AI expert Nvidia has managed to develop a way to fix grainy or pixelated photos using deep learning.
Most deep learning work in recent years has focused on training a neural network to restore images by showing example pairs of noisy and clean images. The AI then learns how to make up the difference.
However, by simply looking at examples of corrupted photos only, and without ever being shown what a noise-free image looks like, this new AI tool is able to make photos taken in in low light look instantly more clean by automatically removing artefacts, noise, and grain.
The work was developed by Nvidia's researchers alongside Aalto University, and MIT, and will be presented at the International Conference on Machine Learning in Stockholm later this week.
"It is possible to learn to restore signals without ever observing clean ones, at performance sometimes exceeding training using clean exemplars," the scientists said in the research paper.
"[The neural network] is on par with state-of-the-art methods that make use of clean examples - using precisely the same training methodology, and often without appreciable drawbacks in training time or performance."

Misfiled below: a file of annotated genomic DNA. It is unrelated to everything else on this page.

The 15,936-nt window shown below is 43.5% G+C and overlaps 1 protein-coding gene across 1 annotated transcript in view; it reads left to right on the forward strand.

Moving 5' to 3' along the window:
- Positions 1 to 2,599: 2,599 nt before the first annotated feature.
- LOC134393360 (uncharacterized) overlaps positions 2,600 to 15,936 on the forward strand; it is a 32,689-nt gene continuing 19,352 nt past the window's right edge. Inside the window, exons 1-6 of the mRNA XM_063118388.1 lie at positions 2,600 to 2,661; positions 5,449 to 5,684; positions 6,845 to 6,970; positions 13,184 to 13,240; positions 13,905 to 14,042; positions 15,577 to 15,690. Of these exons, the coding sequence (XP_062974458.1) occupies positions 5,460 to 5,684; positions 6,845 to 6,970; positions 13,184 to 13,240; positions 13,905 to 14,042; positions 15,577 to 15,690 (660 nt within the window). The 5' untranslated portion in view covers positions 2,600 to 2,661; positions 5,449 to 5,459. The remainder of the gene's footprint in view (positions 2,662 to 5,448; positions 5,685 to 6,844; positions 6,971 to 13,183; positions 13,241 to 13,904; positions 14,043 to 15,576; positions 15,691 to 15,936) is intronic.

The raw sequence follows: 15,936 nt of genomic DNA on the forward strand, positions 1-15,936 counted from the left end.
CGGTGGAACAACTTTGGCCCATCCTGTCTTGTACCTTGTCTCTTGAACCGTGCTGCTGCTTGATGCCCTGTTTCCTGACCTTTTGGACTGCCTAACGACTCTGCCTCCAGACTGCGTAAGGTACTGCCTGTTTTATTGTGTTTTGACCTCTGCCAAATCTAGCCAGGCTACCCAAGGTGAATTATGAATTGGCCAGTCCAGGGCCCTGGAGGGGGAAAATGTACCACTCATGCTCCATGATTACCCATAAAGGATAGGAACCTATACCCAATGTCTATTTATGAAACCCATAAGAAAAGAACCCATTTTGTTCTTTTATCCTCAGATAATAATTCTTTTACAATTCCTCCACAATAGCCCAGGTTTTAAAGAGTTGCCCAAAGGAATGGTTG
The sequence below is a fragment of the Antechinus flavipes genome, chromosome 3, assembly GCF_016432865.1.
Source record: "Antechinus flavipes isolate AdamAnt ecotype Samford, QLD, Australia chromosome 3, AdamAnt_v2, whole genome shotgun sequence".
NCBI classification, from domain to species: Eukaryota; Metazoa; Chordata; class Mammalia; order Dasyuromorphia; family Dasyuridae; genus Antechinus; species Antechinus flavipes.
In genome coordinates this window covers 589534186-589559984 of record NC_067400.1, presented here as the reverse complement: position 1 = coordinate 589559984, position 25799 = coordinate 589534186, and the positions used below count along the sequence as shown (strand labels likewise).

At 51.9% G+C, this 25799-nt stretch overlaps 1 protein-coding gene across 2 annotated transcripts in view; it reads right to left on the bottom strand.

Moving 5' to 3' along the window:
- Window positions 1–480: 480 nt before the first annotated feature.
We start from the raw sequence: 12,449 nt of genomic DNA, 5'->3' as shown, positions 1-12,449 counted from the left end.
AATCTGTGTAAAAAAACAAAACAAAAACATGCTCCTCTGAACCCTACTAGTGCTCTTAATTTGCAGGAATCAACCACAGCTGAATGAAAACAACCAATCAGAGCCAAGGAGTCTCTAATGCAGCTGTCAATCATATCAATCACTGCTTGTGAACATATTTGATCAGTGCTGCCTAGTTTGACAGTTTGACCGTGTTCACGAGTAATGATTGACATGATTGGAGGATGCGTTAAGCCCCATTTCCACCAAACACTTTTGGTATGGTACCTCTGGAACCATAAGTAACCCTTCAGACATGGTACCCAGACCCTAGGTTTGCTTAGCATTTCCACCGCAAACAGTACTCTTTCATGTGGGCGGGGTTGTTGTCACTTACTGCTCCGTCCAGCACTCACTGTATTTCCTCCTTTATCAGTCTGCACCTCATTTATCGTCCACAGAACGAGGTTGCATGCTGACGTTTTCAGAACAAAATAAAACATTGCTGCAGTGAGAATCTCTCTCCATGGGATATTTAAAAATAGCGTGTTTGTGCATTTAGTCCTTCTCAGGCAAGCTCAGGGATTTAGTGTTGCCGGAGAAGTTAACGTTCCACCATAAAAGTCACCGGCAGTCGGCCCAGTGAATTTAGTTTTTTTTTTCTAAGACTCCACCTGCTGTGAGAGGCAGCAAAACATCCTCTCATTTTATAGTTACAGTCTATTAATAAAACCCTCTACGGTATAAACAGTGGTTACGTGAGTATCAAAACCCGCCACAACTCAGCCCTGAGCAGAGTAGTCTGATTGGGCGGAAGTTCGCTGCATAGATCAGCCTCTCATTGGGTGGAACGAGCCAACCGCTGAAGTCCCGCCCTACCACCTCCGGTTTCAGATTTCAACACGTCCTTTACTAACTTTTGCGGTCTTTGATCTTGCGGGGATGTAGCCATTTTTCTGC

To make it happen, the researchers used Nvidia Tesla P100 GPUs with the cuDNN-accelerated TensorFlow deep learning framework.
The method could also be used for more altruistic measures, to enhance MRI images, perhaps paving the way to improving medical imaging. It could also be used in other real-world situations where obtaining clean training data is difficult, such as low-light photography, physical-based rendering and magnetic resonance imaging.
"Our proof-of-concept demonstrations point the way to significant potential benefits in these applications by removing the need for potentially strenuous collection of clean data," the research team added.
"Of course, there is no free lunch - we cannot learn to pick up features that are not there in the input data - but this applies equally to training with clean targets."
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